Nationwide, health care reform is happening. Statewide, health care reform is happening. And in Del Norte County, health care reform is happening.
On Tuesday the county's director of Health and Human Services Gary Blatnick updated the county Board of Supervisors on what's happening to Medi-Cal, a state insurance plan for low-income families, elderly and disabled people - about a third of Del Norte's population.
Part of Gov. Jerry Brown's plan to carve billions of dollars out of the state budget involves fully transforming Medi-Cal from a fee-for-service model to a managed care model.
It's complicated, Blatnick warned the supervisors, but it could affect the type of health services available to all area residents.
Medi-Cal managed care is nothing new in California, but it is new for Del Norte, where most providers currently bill the state directly for each service a patient receives.
Under the managed care model, a third party would negotiate rates and administer a lump sumto pay providers forserving a given population of patients.
Proponents say this leads to better health outcomes, emphasizing preventive care over costly treatments, as well as a coordinated approach between multiple providers all seeing one patient.
Critics say it encourages thrift and corner-cutting when lives are at stake.
Either way, it's happening. Beginning in July 2013, the state has proposed to expand Medi-Cal managed care to 28 rural counties, Del Norte among them.
Local leaders are hoping to have more of a say in how this happens. Last month the supervisors backed a proposal to group Del Norte with seven other demographically and geographically comparable counties, which would have collectively chosen a managed care organization, to be overseen by people living in the communities affected.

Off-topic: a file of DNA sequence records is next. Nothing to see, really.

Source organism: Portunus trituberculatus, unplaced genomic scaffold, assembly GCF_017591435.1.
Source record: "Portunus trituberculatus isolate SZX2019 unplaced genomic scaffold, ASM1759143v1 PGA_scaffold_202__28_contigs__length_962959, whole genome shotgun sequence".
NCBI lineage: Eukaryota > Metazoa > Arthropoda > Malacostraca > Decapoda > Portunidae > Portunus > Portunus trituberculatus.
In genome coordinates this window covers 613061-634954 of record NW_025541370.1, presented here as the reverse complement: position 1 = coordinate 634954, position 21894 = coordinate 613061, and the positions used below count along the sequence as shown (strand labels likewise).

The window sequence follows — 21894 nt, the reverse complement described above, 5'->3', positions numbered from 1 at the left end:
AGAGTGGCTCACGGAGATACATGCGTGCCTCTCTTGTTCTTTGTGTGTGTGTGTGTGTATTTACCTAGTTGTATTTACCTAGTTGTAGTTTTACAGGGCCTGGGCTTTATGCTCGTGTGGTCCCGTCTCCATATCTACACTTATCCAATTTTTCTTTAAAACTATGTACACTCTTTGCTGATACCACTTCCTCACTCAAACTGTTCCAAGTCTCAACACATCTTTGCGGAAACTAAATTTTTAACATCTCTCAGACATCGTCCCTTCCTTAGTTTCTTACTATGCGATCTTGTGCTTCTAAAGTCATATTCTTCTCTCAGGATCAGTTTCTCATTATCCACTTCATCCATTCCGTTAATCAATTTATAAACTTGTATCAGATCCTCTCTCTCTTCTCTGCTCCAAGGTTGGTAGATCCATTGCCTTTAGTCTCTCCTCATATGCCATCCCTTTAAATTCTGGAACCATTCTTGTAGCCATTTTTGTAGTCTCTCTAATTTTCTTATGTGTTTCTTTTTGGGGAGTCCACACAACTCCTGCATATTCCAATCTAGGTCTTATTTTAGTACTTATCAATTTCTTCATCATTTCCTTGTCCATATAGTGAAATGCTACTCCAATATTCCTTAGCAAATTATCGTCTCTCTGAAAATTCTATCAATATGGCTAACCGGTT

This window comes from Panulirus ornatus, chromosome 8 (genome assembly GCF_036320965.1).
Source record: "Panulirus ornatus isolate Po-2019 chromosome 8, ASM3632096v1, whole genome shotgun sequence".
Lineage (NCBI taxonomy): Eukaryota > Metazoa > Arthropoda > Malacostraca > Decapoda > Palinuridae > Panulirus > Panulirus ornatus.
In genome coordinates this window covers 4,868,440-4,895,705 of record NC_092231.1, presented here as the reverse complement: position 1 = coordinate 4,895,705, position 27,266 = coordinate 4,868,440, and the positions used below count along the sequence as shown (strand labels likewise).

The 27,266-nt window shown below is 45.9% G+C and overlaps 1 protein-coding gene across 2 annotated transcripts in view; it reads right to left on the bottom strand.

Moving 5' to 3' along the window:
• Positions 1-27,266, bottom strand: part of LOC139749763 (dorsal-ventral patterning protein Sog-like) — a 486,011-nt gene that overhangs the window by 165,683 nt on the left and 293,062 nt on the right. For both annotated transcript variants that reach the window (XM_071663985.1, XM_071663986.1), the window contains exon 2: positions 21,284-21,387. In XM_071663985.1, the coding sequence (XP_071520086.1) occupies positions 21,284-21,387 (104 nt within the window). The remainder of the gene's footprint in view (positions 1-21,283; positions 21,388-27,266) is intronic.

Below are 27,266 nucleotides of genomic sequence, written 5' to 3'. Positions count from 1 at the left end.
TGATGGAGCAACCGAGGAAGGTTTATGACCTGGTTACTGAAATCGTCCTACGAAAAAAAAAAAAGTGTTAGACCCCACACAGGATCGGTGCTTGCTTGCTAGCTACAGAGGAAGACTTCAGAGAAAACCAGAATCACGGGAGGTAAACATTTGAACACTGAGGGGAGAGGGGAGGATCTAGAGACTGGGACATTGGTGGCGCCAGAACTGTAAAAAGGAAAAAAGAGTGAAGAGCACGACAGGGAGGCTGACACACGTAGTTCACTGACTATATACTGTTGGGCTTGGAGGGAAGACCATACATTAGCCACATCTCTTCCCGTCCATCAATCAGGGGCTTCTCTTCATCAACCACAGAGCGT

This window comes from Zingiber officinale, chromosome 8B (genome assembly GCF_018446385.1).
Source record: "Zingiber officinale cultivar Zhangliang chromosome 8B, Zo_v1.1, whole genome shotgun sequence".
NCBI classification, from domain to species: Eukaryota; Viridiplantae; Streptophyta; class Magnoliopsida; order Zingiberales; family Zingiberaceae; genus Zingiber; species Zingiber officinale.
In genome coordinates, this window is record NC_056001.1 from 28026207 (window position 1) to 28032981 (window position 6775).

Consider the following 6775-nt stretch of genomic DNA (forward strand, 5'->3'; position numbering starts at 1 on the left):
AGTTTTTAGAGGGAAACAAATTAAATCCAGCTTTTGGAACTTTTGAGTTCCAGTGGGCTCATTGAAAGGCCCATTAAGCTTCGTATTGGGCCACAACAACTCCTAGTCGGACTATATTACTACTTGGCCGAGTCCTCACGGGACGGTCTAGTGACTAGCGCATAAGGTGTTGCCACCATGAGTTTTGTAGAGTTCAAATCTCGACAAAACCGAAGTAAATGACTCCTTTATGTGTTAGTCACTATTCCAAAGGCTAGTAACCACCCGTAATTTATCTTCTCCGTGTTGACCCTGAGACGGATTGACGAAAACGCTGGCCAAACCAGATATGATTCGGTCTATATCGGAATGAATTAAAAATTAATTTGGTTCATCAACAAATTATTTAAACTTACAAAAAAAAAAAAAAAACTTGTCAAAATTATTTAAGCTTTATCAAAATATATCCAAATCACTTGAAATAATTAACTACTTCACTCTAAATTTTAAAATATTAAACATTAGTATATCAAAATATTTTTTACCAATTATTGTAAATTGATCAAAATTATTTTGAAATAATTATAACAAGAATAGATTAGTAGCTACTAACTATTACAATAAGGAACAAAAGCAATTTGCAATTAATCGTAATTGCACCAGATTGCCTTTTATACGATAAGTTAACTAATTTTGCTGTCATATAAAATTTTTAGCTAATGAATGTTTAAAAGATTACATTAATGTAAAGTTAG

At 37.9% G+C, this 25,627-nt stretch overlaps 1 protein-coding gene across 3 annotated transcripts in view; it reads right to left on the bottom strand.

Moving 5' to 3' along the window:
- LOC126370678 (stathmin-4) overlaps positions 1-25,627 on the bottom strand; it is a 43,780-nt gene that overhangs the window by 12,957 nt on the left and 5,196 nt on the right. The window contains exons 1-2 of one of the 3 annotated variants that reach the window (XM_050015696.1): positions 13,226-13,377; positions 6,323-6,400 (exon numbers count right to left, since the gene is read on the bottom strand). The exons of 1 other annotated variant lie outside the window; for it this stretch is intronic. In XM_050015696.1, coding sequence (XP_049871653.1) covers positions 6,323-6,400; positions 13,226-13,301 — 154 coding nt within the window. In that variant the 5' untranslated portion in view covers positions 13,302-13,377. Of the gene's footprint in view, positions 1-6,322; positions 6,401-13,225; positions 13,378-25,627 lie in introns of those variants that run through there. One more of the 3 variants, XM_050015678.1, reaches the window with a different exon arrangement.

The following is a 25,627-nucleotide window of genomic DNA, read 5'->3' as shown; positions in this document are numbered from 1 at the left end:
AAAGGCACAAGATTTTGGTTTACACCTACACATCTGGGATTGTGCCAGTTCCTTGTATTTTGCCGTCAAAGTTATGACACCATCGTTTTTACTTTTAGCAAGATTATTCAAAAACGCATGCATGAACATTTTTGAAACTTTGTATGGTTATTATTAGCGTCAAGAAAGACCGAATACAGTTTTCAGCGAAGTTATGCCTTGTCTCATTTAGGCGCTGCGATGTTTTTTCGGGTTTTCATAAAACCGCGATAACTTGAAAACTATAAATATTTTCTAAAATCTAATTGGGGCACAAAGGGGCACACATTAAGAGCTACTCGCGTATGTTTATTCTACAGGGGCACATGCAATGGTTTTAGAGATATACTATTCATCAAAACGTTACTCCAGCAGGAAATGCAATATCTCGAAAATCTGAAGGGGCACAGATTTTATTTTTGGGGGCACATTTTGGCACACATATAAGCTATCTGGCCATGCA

The request was denied by the state and as it stands, Del Norte's Medi-Cal population could be lumped in with that of 18 other counties. The contract for managing the care of this much bigger patient pool would be put out to competitive bid, a move Blatnick said would likely be "advantageous for private insurance companies," and not so much for rural patients or providers.
"We cannot overstate the critical importance of matching the right managed care plan with the region to preserve the fragile health provider base we have developed," he wrote in a letter to the state.
That base consists of one hospital, two clinics that provide the majority of outpatient Medi-Cal services here and a handful of independent primary care doctors and specialists.
"In small communities there may be only one specialist trying to survive economically. If they are presented with one reimbursement rate set by large urban areas, they simply may not be able to survive in independent practice," Blatnick told the Triplicate.
"Due to declining Medi-Cal reimbursements, I started to limit the number of Medi-Cal patients I see," said Dr. Greg Duncan, one of two orthopedists practicing in the area.
He estimated that 65 percent of the patients he sees are state-insured.
Like all health care charges, the going rates in a fee-for-service Medi-Cal model, like the one Duncan operates within, are not based on actual costs. In fact they are often lower than costs and are determined by legislators. In the case of privately insured patients, reimbursement rates are often higher than costs, the result of confidential, competitive contracts with private insurance companies.
Under proposed state budget cuts, primary care doctors could get paid $11 for an office visit with a Medi-Cal patient.
"We don't want it to be worse," Blatnick said. "We believe that it will be worse if instead of the state of California setting the fee structure, which is what it does now, an insurance carrier sets the fee structure for all the communities. They have incentive to make the fees be as low as possible."
Reach Emily Jo Cureton at email@example.com.